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Accounting alert 2010/03- March AASB meeting highlights

Inching towards convergence

The AASB’s March meeting was held in New Zealand on 17-18 March, much of it a joint meeting with the New Zealand Financial Reporting Standards Board (FRSB).

Trans-Tasman convergence

The Boards get serious about common standards

At the last joint AASB/FRSB meeting (see Accounting alert 2009/10), the Boards moved towards issuing an exposure draft that would achieve closer convergence between Australia and New Zealand in financial reporting requirements applying to for-profit entities (not-for-profit and public sector entities will be considered in later stages of the convergence project).

A working draft of the exposure draft, as discussed at the meeting, is available on the AASB’s website (PDF 504kb). The finalised exposure draft is expected to be released in May with a three-month comment period. The current expectation is the new requirements will be applicable to periods beginning on or after 1 January 2011.

Principles applied in developing the proposals

In formulating the working draft of the ED, the paragraphs of each standard in which either jurisdiction had modified source IFRSs were examined. Each of these modifications was considered and the following principles were generally applied (reproduced from the working draft):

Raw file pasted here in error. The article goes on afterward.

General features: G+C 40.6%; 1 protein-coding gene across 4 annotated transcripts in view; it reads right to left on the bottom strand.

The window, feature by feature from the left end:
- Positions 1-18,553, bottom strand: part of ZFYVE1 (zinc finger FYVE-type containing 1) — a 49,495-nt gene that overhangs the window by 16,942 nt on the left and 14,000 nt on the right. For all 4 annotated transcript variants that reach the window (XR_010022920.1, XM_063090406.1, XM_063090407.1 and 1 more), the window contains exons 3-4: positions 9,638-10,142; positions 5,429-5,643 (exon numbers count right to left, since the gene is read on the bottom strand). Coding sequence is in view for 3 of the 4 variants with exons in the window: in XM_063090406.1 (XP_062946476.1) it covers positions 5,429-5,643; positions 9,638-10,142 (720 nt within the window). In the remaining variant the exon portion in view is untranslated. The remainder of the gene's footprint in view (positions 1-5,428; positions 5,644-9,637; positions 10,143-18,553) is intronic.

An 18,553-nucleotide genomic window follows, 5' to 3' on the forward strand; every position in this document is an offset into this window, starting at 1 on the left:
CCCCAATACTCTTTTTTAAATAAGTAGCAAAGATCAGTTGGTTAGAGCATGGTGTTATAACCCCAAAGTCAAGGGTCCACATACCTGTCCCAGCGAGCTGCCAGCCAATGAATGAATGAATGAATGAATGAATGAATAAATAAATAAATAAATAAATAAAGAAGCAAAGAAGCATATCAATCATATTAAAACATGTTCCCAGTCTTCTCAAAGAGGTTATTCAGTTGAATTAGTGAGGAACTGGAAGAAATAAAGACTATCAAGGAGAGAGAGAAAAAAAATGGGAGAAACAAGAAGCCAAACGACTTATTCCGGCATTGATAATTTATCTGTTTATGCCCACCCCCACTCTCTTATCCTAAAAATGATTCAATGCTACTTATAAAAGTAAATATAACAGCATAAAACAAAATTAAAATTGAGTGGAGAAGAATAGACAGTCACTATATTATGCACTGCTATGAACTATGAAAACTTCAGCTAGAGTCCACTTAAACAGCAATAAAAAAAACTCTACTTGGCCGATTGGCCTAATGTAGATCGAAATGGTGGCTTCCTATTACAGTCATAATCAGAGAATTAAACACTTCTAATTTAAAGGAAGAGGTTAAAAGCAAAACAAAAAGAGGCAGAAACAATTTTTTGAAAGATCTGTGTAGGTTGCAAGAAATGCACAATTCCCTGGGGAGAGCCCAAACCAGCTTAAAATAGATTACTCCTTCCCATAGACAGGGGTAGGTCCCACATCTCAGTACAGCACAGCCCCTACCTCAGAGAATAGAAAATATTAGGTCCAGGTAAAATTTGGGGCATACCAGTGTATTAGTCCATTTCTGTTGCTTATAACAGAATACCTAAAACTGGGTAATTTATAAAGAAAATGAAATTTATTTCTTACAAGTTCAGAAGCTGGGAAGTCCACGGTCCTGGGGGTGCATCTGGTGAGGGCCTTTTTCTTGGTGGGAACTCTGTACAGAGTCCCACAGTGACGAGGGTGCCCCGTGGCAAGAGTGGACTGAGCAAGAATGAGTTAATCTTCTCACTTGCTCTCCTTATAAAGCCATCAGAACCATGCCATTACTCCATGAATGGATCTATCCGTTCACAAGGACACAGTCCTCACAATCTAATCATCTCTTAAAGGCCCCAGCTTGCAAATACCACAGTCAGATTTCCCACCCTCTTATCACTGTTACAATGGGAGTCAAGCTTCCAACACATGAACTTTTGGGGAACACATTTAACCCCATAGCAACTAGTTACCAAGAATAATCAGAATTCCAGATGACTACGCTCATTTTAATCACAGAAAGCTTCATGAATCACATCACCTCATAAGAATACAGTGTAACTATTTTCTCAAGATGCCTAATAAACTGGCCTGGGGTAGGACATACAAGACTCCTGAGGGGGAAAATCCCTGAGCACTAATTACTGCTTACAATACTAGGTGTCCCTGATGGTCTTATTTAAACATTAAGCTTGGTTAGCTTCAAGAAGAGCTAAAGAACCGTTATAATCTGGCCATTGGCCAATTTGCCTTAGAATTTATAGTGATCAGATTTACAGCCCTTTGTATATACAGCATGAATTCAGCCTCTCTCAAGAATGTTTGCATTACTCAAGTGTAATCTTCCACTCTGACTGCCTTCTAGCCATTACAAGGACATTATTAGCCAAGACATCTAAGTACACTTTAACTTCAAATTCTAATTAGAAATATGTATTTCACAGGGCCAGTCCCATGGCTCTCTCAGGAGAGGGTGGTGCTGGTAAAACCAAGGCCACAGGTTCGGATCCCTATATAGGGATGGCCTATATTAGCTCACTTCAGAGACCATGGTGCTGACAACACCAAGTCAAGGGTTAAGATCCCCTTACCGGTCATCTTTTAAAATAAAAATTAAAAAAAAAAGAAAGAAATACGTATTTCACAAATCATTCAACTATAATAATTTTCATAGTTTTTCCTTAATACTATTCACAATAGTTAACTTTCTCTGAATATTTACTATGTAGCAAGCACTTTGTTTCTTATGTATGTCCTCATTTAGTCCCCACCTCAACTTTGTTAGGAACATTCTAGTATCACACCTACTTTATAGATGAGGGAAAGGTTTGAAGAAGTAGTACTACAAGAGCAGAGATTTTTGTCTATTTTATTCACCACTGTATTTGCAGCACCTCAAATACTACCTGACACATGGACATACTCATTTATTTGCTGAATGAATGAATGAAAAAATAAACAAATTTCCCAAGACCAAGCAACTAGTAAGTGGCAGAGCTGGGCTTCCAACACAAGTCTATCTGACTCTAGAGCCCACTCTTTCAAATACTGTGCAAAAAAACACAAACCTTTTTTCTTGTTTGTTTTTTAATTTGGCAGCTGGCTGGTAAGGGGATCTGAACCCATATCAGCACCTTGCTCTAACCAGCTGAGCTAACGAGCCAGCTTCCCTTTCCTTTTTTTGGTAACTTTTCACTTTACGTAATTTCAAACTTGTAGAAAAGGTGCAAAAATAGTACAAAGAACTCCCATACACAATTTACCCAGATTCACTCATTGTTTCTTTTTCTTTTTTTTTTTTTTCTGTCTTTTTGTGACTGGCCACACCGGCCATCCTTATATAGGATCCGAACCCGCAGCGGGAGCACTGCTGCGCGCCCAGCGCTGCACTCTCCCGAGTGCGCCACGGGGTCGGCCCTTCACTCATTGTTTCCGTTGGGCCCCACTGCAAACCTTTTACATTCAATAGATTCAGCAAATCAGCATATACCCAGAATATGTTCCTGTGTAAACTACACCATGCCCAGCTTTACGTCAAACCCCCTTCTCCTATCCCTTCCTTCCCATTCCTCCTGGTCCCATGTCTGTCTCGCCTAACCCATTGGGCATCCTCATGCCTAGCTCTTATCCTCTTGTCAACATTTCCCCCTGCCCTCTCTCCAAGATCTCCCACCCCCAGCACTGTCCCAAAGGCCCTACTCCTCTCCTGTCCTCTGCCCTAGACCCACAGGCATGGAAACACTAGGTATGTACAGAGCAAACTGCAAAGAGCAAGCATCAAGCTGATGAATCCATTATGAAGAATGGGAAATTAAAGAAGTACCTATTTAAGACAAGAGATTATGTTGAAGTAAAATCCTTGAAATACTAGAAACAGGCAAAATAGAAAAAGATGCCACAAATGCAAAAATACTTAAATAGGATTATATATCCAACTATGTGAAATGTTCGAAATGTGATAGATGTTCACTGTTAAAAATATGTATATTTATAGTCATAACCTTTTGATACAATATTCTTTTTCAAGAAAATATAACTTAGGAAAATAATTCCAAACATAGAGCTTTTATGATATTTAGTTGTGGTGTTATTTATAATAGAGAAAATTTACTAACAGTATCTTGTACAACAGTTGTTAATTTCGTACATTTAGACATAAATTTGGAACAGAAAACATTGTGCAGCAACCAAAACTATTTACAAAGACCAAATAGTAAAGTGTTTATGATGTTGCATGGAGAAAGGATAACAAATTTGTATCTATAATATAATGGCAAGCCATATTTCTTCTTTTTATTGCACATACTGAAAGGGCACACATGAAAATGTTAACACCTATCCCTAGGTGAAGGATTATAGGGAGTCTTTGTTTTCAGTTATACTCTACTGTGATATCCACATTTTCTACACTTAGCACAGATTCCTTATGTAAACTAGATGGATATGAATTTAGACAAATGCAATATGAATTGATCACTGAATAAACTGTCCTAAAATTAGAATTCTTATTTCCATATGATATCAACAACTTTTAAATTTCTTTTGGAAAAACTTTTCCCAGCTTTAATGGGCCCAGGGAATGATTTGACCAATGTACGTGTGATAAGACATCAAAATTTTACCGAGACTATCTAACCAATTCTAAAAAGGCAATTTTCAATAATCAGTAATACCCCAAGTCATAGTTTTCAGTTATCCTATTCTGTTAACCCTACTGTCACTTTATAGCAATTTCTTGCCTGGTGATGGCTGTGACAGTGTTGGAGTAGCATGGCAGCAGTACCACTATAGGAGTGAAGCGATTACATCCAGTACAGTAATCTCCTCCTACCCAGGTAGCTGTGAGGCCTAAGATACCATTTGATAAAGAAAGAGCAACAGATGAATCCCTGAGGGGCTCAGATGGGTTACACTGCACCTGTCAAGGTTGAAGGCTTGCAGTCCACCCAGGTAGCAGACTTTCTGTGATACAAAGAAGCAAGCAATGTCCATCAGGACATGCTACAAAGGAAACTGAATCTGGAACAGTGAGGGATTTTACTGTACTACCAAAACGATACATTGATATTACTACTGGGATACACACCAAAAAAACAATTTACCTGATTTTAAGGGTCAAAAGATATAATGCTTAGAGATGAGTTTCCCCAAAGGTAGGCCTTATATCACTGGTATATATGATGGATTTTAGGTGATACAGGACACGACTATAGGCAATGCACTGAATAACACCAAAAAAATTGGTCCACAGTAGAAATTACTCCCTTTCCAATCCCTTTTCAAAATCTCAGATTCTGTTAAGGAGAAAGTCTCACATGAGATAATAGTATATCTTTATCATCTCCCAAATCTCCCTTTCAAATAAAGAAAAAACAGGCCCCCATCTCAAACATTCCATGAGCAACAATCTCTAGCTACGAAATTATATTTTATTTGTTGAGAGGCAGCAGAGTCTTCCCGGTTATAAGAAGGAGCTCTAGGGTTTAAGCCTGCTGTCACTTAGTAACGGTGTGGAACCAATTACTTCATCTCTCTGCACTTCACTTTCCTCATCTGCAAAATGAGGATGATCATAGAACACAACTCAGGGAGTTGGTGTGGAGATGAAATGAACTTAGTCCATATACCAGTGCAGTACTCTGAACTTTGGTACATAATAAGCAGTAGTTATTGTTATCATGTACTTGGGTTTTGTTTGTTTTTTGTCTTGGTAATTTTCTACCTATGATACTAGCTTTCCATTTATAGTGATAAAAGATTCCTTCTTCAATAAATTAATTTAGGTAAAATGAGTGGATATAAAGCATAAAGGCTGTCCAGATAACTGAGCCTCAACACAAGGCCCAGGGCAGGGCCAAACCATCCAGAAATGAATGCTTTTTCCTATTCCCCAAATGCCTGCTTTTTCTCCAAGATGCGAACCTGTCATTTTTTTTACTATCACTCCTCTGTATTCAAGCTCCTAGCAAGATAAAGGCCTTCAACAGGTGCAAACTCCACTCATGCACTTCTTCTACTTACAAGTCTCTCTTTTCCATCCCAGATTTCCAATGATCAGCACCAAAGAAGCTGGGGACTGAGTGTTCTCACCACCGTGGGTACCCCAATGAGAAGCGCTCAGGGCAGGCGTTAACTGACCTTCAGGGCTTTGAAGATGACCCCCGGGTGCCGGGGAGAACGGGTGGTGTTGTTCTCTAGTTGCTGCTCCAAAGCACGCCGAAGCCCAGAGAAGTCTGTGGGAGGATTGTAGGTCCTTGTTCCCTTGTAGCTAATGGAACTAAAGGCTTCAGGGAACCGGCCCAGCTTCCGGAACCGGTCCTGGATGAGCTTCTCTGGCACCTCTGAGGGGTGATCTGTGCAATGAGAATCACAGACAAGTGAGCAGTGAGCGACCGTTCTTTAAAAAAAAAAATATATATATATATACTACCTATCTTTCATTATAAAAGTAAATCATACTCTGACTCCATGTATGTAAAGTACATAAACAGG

• When an IFRS paragraph has previously been removed or amended, it is proposed to reinsert the paragraph or realign the wording with source IFRSs
  • When one or other jurisdiction has an additional requirement to source IFRS it is proposed to be removed, unless there is specific domestic justification for retaining a different disclosure requirement, in which case it is proposed to relocate it to a separate disclosure Standard
  • When both jurisdictions have disclosure requirements in addition to the source IFRSs that are considered to remain relevant, it is proposed to converge them and have the converged paragraph and any associated material relocated to a separate disclosure standard, for example, disclosure of auditor remuneration. Where it is not possible to converge an existing requirement it is proposed as an additional requirement in that jurisdiction.
Exclusions and issues

A number of requirements were excluded from the review, including the Framework, insurance-related standards, superannuation fund accounting and AASB 6/NZ IFRS 6 Exploration for and Evaluation of Mineral Exploration. In addition, a number of key questions remain to be resolved, including:

  • How to best address the requirement for an intermediate Australian/New Zealand parent to prepare consolidated financial statements where its ultimate parent prepares consolidated financial statements that comply with AASB Standards, rather than IFRSs (see also the related discussion by the AASB below)
  • Australian-specific disclosures included in AASB 124 Related Party Disclosures, often considered a corporate governance, rather than financial reporting, matter
  • Whether Australian domestic Interpretations should be retained.
Analysis